Calculating a claim – The Direction also sets out the detailed methodology for calculating a flexible furlough claim under the CJRS. As HMRC's guidance has already demonstrated, the calculations are multifaceted and require a complex calculation of the employee's "usual hours". HMRC has published a number of worked examples which may assist employers.


            It is unsurprising that a further Treasury Direction has been issued providing the essential legal framework to the updated CJRS. Further clarity and structure is welcomed as the new rules involve incredibly complex calculations. A key message for employers is to keep a paper trail, with an immediate focus on the flexible furlough agreement. 

            Having reported over 3000 instances of fraud since April 2020, HMRC has made it clear that it is preparing to tackle fraudulent and erroneous claims made under the CJRS. Clarity is key. If a mistake is made employers should be mindful of the ability to correct an error as set out in HMRC's guidance Claim for wages through the CJRS.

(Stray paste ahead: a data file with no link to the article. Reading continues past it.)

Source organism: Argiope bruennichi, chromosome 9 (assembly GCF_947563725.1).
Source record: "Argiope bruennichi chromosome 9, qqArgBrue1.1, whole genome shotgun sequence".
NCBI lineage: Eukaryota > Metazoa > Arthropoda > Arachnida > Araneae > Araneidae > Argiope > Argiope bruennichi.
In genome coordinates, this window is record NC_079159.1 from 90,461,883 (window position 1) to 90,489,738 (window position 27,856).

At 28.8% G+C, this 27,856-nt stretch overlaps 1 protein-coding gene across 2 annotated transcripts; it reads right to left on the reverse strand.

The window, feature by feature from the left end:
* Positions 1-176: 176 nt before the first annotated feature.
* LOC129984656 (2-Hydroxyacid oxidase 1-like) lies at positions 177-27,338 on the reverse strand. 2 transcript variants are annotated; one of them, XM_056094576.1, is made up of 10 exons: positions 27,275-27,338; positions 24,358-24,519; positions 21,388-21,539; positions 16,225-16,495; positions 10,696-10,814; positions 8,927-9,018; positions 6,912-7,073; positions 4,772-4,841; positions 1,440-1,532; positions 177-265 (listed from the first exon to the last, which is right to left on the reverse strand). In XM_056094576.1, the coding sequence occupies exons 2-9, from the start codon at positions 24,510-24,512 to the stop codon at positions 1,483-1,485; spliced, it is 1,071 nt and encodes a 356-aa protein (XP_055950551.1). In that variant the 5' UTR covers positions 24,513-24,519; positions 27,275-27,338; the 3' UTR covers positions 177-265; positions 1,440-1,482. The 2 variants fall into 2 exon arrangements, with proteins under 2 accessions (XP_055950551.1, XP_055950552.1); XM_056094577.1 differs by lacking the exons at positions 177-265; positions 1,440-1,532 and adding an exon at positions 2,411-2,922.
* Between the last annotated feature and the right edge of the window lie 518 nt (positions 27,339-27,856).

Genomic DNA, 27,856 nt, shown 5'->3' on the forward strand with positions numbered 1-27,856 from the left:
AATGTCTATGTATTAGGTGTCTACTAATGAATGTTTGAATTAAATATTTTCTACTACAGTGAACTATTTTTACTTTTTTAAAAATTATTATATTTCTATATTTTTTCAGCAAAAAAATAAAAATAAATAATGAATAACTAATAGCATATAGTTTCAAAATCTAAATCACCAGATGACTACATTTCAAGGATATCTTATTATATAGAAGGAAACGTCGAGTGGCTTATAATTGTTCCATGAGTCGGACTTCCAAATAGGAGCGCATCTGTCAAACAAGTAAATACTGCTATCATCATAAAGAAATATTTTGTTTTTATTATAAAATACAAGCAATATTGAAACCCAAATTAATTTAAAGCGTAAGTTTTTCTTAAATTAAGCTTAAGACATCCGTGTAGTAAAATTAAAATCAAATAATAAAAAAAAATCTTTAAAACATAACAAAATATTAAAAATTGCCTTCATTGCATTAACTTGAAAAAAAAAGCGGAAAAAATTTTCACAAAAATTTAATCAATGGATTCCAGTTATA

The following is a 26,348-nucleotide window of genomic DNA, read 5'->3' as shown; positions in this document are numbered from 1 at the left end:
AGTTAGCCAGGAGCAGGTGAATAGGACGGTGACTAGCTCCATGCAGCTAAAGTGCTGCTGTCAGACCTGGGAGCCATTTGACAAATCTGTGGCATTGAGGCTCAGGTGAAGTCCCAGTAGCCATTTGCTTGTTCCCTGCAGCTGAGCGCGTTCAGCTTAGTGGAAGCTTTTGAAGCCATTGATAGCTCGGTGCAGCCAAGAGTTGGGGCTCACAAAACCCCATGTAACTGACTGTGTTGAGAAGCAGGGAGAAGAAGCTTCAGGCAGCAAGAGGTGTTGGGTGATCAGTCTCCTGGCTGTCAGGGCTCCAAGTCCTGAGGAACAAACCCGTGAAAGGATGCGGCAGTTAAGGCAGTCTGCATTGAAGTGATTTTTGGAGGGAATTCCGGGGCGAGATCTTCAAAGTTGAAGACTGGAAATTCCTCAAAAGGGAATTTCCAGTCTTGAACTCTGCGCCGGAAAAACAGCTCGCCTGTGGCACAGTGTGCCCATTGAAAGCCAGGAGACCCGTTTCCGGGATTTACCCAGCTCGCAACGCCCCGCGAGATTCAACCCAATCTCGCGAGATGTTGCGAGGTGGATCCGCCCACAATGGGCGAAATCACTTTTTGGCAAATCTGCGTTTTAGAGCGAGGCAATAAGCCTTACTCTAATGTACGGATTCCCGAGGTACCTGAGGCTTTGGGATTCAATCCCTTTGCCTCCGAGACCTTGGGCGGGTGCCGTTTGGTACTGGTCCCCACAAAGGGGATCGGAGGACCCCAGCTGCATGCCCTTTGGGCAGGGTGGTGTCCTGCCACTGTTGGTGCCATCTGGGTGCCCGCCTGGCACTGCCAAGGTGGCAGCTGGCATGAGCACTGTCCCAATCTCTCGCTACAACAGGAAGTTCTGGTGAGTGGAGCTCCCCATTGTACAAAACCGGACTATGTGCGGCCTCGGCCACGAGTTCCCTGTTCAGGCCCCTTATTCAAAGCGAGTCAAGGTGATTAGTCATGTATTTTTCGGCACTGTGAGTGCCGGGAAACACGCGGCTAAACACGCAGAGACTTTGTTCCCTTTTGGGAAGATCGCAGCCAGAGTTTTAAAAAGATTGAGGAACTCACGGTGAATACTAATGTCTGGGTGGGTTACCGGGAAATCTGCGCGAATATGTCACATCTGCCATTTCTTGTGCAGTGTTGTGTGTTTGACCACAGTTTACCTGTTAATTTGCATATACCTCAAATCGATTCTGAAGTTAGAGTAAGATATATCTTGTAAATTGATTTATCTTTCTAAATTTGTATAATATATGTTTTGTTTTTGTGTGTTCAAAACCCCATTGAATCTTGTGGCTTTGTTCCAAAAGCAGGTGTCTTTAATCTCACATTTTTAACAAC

If you would like any further information with regard to the issues raised in this update please contact your usual DWF contact or another member of the Employment Team.

            Key resources:

            Treasury Direction
            Coronavirus Job Retention Scheme summary page of guidance
            Changes to the CJRS
            Government CJRS guidance for employers
            Check which employees you can put on furlough guidance
            Steps to take before calculating your claim using the CJRS 
            Calculate how much you should claim 
            Claim for wages through the CJRS
            Report a payment in PAYE RTI
            Examples to help you work out 80% of your employees' wages - flexible furlough
            Find examples to help you calculate your employees' wages

            Related people

            Kirsty Rogers

            • Partner // Executive Head of Manchester

            Joanne Frew

            • Partner // Head of Employment (Manchester)

            Kate Meadowcroft

            • Director // Head of Employment (Birmingham)

            Charlotte Lloyd-Jones

            • Professional Support Lawyer